Month :

Sep ,2016

an urban walking guide

Michael B. Helmreich has walked through every neighborhood in Brooklyn, block by block, experiencing the people and places that gives King County its’ legendary appeal.  Join us as he chronicles his journey from Gravesend to Greenpoint lending his insight into the unique character, and characters of the borough.

Wednesday, November 30, 2016 7:00 pm – 8:00 pm
Central Library, Brooklyn Collection

Where

10 Grand Army Plaza
Brooklyn, NY 11238
718.230.2100
Fully accessible
Get directions from Google.

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lecture

Wednesday, September 28, 2016 7:00 pm – 8:00 pm
Central Library, Brooklyn Collection

Starting in the mid-1800s, immigrants brought their knowledge of pasta and pasta making to Brooklyn, making it the epicenter for macaroni’s widespread use in the U.S.A.  Leonard DeFrancisci discusses the people, companies, and technology that turned a simple recipe into a worldwide industry.

Age Group: Adults

There will be a wine and cheese reception, beginning at 6:30.  The program will begin promptly at 7:00

Where

Central Library

10 Grand Army Plaza
Brooklyn, NY 11238
718.230.2100
Fully accessible
Get directions from Google.

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Description

Adam Gopnik, staff writer for The New Yorker and author, will speak on the legacy of writer and preservationist Jane Jacobs (1916-2006), whose work changed the way the world views and understands cities.  Award-winning author and preservationist Roberta Brandes Gratz will introduce Gopnik.

Presented with the Center for the Living City.

free

Date and Time

Wed, September 28, 2016

6:30 PM – 8:30 PM

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Location

Museum at Eldridge Street

12 Eldridge Street

New York, NY

View Map

 …

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Friday, September 30, 6:30 p.m.
Open Mic Nite in the Garden
In the 19th century, literary salons gathered great thinkers, artists, and writers under one roof for a night of socialization and “improving conversation.” In that same spirit, the Merchant’s House celebrates the works of today’s new writers, performance artists, and musicians. Come to share your work or simply enjoy. Wine & light refreshments will be served.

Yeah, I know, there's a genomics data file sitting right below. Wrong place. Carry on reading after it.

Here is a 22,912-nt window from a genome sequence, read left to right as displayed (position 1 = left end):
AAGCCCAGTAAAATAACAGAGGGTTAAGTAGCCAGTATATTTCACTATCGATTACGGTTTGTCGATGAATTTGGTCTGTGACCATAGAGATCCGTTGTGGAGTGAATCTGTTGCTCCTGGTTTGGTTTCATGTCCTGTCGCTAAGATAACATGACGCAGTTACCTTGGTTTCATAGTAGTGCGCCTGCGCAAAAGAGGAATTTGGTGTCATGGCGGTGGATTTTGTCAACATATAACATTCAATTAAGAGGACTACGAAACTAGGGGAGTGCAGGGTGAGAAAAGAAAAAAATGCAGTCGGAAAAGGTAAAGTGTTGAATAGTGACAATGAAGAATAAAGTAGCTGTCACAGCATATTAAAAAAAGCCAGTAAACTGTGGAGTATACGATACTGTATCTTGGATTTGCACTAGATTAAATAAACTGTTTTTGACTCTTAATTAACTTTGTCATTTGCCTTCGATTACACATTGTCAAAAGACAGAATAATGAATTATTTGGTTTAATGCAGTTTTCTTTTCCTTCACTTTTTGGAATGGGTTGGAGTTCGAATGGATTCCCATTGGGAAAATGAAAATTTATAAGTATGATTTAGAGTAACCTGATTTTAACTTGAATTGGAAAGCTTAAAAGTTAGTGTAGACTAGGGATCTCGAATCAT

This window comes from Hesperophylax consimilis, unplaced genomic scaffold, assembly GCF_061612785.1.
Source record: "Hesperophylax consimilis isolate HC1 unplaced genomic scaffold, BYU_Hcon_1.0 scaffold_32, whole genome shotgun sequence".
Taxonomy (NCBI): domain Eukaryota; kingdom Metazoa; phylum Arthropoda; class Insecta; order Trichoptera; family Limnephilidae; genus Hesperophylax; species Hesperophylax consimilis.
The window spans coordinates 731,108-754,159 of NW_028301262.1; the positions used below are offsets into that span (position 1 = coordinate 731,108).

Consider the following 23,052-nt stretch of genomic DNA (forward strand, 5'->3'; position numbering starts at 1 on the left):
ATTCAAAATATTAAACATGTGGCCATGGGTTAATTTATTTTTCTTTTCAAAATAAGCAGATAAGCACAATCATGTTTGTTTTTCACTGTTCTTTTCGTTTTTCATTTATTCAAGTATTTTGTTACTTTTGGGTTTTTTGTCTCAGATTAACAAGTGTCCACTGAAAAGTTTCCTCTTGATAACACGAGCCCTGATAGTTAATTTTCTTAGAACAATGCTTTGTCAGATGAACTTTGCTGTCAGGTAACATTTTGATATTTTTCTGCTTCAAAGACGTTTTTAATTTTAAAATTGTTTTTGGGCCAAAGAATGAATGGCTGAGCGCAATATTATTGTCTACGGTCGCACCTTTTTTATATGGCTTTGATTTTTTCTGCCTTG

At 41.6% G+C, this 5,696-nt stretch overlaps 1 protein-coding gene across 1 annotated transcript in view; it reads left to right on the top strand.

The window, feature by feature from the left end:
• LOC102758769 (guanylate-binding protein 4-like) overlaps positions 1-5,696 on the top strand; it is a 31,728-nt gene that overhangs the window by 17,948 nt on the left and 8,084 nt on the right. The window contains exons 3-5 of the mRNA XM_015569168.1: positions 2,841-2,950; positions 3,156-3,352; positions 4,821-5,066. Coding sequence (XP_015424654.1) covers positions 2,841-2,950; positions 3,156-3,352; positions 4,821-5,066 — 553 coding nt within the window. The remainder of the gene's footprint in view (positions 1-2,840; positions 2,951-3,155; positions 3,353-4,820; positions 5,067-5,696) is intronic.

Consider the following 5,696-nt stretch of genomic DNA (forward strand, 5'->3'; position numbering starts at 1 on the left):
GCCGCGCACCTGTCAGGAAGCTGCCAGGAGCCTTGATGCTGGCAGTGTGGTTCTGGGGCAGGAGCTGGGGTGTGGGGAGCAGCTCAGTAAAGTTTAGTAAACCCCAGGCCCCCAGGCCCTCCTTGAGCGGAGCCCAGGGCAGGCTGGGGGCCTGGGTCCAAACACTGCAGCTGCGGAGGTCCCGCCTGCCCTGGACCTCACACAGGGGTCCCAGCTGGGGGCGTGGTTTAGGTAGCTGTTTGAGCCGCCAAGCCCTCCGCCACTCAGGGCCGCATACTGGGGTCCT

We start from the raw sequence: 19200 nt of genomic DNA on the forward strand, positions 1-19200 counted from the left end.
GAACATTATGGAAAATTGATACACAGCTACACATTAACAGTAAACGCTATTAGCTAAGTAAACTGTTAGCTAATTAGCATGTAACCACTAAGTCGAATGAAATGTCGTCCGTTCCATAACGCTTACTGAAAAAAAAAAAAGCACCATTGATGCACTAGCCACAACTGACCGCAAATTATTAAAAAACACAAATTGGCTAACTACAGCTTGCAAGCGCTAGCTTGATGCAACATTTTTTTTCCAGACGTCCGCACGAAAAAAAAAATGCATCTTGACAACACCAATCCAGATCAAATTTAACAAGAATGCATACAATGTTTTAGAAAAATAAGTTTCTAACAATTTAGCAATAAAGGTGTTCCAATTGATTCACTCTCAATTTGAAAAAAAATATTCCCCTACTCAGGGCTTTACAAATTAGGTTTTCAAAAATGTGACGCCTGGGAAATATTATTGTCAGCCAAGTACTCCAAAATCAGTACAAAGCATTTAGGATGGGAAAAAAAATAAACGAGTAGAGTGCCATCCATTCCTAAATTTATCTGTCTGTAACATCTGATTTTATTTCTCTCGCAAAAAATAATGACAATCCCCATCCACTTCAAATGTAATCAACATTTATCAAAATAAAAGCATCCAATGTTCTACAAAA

If you’d like to perform, please bring no more than 5 minutes of material; sign-up available upon entry.
Admission $10, Students & Seniors $5, FREE for Members.
Upcoming Open Mic Nites: TBA

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-cut-and-paste-
“I am working on disability activism in NYC in the 1930s–including, of
course, the League of the Physically Handicapped.
I understand that in the late 1980s DIA interviewed members of the League,
including Florence Haskell and Sylvia Bassoff. Do you know how I might be
able to access those tapes?
Thanks!
Warren ”
www.WarrenShawHistorian.com…

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from The New York Times:

World-Class Photojournalism, at Home in the South Bronx

By JAMES ESTRIN

When Eugene Richards opens his next exhibit, it will not be at a Chelsea gallery or a major Midtown museum. It will be at a location that he much prefers: the Bronx Documentary Center.

It is a fitting location for an exhibition of images of poverty in America from the 1980s. If the show were in downtown Manhattan, he said, the audience “might not be that interested and see it as ‘urban archaeology’,” he said. But at the B.D.C., poverty is not an abstract concept, since it is in Melrose, a South Bronx neighborhood that has been among the country’s poorest urban communities.

“The audience in the Bronx will come in and have a different read to the pictures and many will have a closer relation to them,” Mr. Richards, 72, said.

His exhibit, “Below the Line: Living Poor in America by Eugene Richards,” (slides 1 – 4) on view Oct. 1st through Nov. 6th, marks the fifth anniversary of the B.D.C., an unlikely institution that combines exhibitions of famous and emerging photographers, film screenings, community-based educational programs and free photography workshops intended to create the next generation of documentarians from diverse racial, ethnic and economic backgrounds.